le premier mai – May Day or French Labor Day – Mot du Jour
le premier mai – the first May. le premier mai is also called ‘la fête du travail’ which means ‘work holiday’, or ‘labor day’. le premier mai is ‘May Day’ or ‘French Labor Day’. It is celebrated on May 1 every year. French workers and Unions march in the streets of all major cities after they bought a twig of lily of the valley.
- « Le premier mai, c’est la fête du travail. On achète un brin de muguet, on va au défilé des syndicats, et ensuite, on passe la journée avec les potes. »
- “ May Day is Labor Day. We buy a lily of the valley, we march with the unions, and then we spend the day with our friends .”
faire le pont – to take a long weekend – Mot du Jour
faire le pont – to make the bridge. faire le pont means ‘to take a long weekend’ in everyday French. When a national holiday falls on a Thursday or a Tuesday, it is not unusual for French workers to also take the Friday or the Monday off, making it a 4-day weekend. Faire le pont could easily be called the merry-month-of-May expression, as French people often take advantage of 3 – sometimes even 4 – long weekends to get away that month. Sometimes, it feels there are more (paid) holidays than work days in May in France.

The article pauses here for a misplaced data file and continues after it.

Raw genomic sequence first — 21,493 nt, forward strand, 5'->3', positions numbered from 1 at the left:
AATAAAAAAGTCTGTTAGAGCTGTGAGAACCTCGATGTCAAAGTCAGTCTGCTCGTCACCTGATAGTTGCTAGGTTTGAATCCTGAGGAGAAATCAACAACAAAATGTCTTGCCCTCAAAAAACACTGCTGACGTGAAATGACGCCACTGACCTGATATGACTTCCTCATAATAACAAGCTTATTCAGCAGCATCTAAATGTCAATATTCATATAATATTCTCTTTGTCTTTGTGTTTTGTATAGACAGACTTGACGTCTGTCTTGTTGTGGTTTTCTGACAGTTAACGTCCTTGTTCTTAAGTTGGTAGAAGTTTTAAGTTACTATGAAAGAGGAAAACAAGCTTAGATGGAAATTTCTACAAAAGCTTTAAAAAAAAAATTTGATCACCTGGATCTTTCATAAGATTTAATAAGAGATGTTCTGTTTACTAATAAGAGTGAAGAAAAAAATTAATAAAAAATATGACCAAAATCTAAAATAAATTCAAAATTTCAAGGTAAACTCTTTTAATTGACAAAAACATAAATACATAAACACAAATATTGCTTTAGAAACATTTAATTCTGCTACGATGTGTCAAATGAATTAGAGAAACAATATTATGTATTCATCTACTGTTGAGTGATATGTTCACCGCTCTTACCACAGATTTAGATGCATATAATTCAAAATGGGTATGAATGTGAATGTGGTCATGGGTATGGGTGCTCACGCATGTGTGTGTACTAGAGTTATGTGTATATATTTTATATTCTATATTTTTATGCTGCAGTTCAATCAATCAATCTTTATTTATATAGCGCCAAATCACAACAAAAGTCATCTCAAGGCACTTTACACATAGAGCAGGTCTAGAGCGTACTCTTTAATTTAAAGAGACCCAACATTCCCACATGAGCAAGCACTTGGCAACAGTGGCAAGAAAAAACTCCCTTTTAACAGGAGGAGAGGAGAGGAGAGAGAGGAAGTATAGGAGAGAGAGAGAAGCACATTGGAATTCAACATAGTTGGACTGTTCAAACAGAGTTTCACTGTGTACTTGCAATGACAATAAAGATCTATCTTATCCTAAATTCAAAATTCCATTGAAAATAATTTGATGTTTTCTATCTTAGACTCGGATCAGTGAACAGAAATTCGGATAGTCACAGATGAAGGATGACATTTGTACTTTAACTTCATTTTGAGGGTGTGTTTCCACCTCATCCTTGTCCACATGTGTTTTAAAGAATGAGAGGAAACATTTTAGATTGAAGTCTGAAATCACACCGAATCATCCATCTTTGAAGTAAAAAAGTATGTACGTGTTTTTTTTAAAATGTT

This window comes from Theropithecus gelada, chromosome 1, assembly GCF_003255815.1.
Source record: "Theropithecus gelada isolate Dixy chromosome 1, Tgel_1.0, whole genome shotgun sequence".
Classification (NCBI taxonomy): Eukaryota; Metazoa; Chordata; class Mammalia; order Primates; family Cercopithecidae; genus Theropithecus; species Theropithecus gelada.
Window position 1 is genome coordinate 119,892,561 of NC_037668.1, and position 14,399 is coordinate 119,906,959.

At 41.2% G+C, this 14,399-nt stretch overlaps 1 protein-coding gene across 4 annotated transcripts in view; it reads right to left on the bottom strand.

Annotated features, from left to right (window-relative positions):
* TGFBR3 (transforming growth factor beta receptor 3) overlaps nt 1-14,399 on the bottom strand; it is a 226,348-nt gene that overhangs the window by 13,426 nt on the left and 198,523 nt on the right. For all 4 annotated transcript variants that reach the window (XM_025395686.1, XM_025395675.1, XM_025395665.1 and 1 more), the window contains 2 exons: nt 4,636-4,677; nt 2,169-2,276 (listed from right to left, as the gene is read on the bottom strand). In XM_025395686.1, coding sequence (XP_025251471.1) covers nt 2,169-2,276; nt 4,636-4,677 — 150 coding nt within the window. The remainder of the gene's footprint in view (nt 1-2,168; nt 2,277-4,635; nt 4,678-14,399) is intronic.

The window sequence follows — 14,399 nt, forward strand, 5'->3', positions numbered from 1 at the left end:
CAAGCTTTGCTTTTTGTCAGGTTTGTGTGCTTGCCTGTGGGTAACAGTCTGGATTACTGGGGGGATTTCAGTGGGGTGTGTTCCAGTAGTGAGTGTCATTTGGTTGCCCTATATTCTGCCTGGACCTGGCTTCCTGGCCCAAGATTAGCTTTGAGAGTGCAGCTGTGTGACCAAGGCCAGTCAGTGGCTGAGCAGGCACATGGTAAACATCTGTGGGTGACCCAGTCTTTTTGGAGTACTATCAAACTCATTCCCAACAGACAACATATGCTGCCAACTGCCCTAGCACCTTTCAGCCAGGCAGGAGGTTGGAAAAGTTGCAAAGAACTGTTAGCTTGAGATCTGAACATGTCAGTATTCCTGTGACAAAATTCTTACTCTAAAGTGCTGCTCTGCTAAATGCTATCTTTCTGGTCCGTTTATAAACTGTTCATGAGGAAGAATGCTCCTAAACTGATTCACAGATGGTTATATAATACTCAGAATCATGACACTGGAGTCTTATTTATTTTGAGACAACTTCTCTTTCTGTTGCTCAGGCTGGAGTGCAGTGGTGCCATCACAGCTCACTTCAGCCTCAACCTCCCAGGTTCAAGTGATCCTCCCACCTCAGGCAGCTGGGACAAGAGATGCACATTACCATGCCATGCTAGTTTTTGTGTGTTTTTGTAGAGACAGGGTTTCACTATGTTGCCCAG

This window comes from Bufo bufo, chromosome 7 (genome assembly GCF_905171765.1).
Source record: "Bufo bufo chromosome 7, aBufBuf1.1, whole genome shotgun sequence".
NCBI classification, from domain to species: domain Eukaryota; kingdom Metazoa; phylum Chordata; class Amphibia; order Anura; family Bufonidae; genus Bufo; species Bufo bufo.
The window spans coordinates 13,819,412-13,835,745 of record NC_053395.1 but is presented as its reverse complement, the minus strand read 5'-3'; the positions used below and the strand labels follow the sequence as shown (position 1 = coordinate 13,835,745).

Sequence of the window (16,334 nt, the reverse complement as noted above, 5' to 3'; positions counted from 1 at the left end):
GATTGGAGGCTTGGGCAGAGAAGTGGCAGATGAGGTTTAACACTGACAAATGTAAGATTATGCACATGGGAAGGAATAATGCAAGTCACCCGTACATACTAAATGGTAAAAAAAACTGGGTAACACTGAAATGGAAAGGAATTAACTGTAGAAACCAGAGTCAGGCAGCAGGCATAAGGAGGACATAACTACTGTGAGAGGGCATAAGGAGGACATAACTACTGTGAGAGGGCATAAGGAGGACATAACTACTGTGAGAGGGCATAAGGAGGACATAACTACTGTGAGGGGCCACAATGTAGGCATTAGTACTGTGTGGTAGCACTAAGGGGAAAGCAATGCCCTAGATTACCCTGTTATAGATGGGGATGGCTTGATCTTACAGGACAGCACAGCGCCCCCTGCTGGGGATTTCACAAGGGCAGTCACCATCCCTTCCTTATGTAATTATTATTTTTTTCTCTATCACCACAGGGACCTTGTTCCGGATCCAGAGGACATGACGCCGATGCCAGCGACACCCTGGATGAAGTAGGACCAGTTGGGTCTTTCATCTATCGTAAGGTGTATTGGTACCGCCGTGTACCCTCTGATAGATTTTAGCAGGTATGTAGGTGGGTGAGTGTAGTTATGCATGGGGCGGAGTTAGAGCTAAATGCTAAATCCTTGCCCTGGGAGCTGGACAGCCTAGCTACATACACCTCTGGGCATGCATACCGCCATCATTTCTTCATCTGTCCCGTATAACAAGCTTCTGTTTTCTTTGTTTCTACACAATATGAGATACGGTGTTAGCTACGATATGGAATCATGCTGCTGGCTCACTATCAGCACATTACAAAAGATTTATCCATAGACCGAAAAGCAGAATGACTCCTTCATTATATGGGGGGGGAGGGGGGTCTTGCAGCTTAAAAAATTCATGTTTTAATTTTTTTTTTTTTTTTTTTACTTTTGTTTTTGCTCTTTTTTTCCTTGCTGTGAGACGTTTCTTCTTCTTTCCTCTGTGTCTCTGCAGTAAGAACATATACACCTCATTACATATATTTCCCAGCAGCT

- « Je vais pouvoir aller visiter le château de Chambord et son nouveau jardin à la fin de la semaine car je fais le pont. »
- “I’ll be able to visit the Chambord castle and its new garden at the end of the week because I’m taking a long weekend.”
payer au lance-pierres – to pay peanuts – Mot du Jour
payer au lance-pierres – to pay at the slingshot. payer au lance-pierres means ‘to underpay’, ‘to pay peanuts’ in everyday French.
- « On défile le jour du premier mai car on est vraiment payés au lance-pierres. Il faut que ça change. »
- “ We’re marching on Labor Day because we are paid peanuts. This situation has to change.”